Our brains are not wired to be happy by default. They are wired to be dirty little gossip queens always on the lookout for predators. They are not wired to be content-with-what-they-have because the cavepeople who were, stopped endlessly striving for more and died in times of scarcity. Dissatisfaction is our baseline. This is why millionaires believe that being a billionaire will finally make them happy, and billionaires believe that being president, or maybe owning Twitter will.1
The cavepeople who’s brains engaged with anything more intensely than sex or tiger-avoidance just didn’t make as many decedents as those who didn’t. The ancestors of all of us alive today were the most status-obsessed, predator-fearing, resource-hoarding hominids of their time. That is who we are (at baseline, at least), therefore any enterprise that stands to benefit from human brain-attention will inevitably utilize these lowest-common-denominators of attention-seeking tactics.
The triple point of toxicity
The observation that “sex and violence sell” is obviously nothing new, so now consider the list of toxic content up above. See the parallels? The social media content most likely to get inside your head and cause you to make yourself feel bad is that base-level attention-demanding stuff: shame, fear, jealousy, violence, anger, etc. Content that elicits these emotions make us feel bad, obviously. But knowing about it was important for our ancestors survival, so it also feels… kinda good? At least in the short-term. Lets call it “enticing”. Or perhaps “bewitching” is more appropriate considering the season.
Obviously if there was an app that served up only the most intense content, it would be overwhelming and fail to attract users.2 Just like eating a diet of pure red meat, users need some "veggies" to balance things out. But what is this toxic-to-nontoxic ratio? How much toxicity can social media companies mix into their feeds before users start to fall ill and leave? Think about it for a second and the question answers itself: The big social media companies will include as much toxicity as they can, right up the level that would cause you to quit. And now with social media rapidly becoming hyper-curated algorithmic media, every user becomes the proverbial camel with straw on their backs, the algorithm ensuring that the amount of toxicity presented is always just one straw shy of the breaking point.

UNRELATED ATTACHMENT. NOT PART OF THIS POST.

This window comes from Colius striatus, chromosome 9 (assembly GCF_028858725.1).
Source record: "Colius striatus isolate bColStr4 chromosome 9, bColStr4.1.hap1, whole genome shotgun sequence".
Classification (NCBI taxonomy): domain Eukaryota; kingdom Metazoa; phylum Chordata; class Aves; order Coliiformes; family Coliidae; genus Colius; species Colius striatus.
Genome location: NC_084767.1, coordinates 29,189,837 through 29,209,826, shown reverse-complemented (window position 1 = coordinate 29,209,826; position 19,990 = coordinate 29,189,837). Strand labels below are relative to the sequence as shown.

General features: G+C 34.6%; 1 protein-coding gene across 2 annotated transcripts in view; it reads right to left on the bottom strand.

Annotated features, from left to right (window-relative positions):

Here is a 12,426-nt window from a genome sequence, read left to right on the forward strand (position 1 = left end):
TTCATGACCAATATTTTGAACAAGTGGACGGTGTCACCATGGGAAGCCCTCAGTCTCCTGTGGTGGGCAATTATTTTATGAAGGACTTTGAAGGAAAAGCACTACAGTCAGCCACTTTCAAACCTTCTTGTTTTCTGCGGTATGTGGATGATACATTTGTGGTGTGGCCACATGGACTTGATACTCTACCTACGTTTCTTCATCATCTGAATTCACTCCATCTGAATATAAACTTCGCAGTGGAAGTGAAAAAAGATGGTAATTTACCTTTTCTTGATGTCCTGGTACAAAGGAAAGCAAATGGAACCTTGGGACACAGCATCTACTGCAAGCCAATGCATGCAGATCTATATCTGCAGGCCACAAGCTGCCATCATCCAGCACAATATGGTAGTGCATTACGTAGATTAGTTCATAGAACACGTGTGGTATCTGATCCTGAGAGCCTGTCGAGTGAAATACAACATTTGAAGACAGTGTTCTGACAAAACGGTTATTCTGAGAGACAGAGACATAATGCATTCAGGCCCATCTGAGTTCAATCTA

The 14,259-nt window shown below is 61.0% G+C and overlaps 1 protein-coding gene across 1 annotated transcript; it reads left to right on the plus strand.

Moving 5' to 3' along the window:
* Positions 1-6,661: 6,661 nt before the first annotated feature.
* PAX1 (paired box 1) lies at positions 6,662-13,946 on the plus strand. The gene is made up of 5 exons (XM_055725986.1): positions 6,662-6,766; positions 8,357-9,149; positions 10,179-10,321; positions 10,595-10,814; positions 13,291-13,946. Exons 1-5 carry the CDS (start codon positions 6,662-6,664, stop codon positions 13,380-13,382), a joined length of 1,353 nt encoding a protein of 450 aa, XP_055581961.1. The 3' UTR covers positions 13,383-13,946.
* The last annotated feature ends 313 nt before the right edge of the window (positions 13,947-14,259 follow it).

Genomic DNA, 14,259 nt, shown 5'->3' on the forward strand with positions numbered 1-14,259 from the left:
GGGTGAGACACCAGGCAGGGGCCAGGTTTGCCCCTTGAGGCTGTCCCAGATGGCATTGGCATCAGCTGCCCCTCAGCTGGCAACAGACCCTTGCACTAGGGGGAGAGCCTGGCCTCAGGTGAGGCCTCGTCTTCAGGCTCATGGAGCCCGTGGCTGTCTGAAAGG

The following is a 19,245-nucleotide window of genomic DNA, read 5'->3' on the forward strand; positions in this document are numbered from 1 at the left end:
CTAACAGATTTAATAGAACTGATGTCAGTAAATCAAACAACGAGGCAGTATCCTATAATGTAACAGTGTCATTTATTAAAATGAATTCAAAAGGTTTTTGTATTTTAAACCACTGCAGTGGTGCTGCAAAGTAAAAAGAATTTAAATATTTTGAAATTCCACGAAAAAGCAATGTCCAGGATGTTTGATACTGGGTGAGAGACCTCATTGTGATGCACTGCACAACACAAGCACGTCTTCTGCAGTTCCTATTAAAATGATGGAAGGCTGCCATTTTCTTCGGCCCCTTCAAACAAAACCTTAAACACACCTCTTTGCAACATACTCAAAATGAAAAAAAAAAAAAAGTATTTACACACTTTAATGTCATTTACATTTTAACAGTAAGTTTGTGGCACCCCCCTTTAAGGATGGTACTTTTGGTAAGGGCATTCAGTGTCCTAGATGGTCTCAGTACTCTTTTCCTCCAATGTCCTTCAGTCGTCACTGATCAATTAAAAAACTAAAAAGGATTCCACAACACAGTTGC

If spending time on social media feels like you are being pushed to your limits, that’s because you are. “Engagement” doesn’t mean anything other than your attention. It doesn’t mean education, it doesn’t mean informing, it doesn’t imply accuracy. The idea is to get your attention, then show you ads. That’s it, really. There’s a limit to how much people can have their attention demanded of them before they check out. And if users leave, then the advertisers leave. (A lesson a certain billionaire is no doubt learning this week.) How toxic is social media? Juuust toxic enough.
The fool’s errand that pursuit of material security will ever lead to happiness is a bait-and-switch evolution pulls on us. Maybe someone should start a religion based around the idea…
People can obviously be “worked up” to a level where they’re demanding a constant feed of intense content, there are many online communities (and a few TV channels) that do this. But it takes time and doesn’t happen overnight. Becoming addicted to toxic content means that you are toxic too.